Spring Viremia of Carp Virus in the United States: Findings, Potential Impacts, and Implications
IAAAM Archive
Robert S. Bakal1; Susan Marcquenski2
1U.S. Fish and Wildlife Service, Warm Springs Regional Fish Health Center, Warm Springs, GA, USA; 2Wisconsin Department of Natural Resources, Madison, WI, USA


Spring Viremia of Carp Virus (SVCV) is a rhabdovirus that under natural conditions infects five species of carp (common--including koi, bighead, grass, silver and crucian),4 goldfish,9 and sheatfish.6 Experimental infections have been established in pumpkinseed5 and European species such as roach,8 northern pike fry,2 and guppy.1

Clinical signs of SVCV and death occur most often between 11 and 17° C, and decrease above 17° C and cease at 22° C. The virus is shed in feces and possibly urine, gill mucous, and reproductive products. SVCV has been shown to remain viable in water for 14 days at 10° C, in mud for 42 days at 4° C, and under dry conditions for 21 days at 4-21° C. It is inactivated by lipid solvents, heating to 60° C for 15 minutes, exposure to pH below 4 and above 10, 3 percent formalin, 2 percent NaOH, or 500 ppm chlorine. It can be inactivated by a 10-minute exposure to UV light (254 nm).7

Until 2002, the virus was primarily associated with carp production in Europe, the Middle East and Asia. In 2002, SVCV (Asian genotype) was diagnosed as the cause of disease outbreaks in koi-carp on a North Carolina aquaculture facility and in feral common carp in Cedar Lake, Wisconsin. These marked the first diagnoses of SVCV in the United States.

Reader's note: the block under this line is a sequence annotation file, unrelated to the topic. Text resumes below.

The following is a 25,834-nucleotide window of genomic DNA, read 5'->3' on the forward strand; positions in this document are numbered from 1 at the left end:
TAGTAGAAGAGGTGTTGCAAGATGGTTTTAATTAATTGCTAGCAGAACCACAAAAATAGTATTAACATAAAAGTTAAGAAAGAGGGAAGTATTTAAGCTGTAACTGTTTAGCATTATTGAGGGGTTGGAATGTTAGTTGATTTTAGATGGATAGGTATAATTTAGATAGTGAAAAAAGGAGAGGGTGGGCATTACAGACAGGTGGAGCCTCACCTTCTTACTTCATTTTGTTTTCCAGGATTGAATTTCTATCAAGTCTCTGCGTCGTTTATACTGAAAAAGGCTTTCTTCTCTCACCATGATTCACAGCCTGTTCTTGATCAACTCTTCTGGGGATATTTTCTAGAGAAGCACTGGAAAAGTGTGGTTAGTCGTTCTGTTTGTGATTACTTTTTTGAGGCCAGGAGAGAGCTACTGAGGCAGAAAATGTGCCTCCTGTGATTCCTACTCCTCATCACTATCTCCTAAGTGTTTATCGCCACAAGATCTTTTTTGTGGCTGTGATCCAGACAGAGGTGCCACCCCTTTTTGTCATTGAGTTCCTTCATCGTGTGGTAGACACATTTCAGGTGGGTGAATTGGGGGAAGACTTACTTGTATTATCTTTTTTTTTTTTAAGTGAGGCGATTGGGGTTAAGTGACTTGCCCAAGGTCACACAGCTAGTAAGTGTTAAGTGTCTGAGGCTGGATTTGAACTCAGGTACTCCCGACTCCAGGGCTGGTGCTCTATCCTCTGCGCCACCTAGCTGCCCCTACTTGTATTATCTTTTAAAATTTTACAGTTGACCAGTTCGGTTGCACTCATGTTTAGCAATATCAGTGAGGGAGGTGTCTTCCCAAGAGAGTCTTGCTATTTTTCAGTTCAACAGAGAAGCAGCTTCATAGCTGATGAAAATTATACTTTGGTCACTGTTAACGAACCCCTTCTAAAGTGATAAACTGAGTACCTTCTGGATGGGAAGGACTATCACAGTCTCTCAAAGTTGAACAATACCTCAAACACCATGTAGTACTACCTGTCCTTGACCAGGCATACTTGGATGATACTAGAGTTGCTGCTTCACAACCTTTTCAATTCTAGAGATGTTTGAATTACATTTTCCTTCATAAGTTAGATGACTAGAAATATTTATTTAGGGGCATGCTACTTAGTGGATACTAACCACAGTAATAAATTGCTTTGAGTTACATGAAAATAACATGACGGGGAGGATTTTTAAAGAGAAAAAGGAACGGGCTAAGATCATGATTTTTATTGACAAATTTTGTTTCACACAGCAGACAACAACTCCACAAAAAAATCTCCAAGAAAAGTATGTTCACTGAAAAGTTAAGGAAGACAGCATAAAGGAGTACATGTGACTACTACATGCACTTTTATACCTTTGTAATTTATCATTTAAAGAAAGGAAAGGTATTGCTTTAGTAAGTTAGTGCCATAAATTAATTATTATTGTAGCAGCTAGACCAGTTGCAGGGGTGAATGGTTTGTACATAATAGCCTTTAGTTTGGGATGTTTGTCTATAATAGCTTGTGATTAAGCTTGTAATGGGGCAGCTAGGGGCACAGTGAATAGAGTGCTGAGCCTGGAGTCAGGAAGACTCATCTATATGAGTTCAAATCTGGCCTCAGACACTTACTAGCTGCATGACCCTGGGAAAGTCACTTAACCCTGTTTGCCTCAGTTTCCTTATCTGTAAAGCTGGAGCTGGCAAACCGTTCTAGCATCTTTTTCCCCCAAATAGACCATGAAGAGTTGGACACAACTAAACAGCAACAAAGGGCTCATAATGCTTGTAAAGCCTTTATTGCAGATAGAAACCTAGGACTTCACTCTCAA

Cedar Lake flows into the Apple River, which flows into the St. Croix River and then to the Mississippi River. Dead carp were observed in Cedar Lake in fall 2001, but fish were collected for diagnostics at that time. Dead and dying carp were also observed in pools of the Mississippi River in June 2002; however, the causes of these fish kills were also not determined. Follow-up monitoring done in September and October 2002 using viral isolation and a competitive serologic immunoassay,3 indicated a large percentage of carp in the St. Croix River and Pool 10 of the Mississippi River had detectable antibodies to SVCV, 34/40 and 128/164, respectively. No virus was isolated from these animals, indicating there may have been exposure to SVCV at some time.

No mortality has been documented in waters downstream of the North Carolina facilities; however, bluehead chub and common carp did test positive for antibodies to the virus using the competitive immunoassay. It should be noted that this serological test has not been validated for species other than carp and cross reactivity to other viruses has not been evaluated.

Carp kills have been investigated in Wisconsin since 1989. In-situ hybridization and RT-PCR were used in fall 2002 to retrospectively screen tissue blocks from historic carp kills in Wisconsin. Tissues from a carp kill in 1989 were considered positive for SVCV (European genotype) by both methods; suggesting that SVCV may have been present as early as 1989 in Wisconsin. This occurrence was likely a separate introduction of the virus based on genotypic results. The 1989 case was designated as the European genotype, and both 2002 cases (koi-carp from North Carolina and common carp from Cedar Lake, Wisconsin) were designated as the Asian genotype. While both new isolates are of the Asian genotype, DNA sequencing shows only 98 percent homology--potentially indicating they are the result of two separate introductions.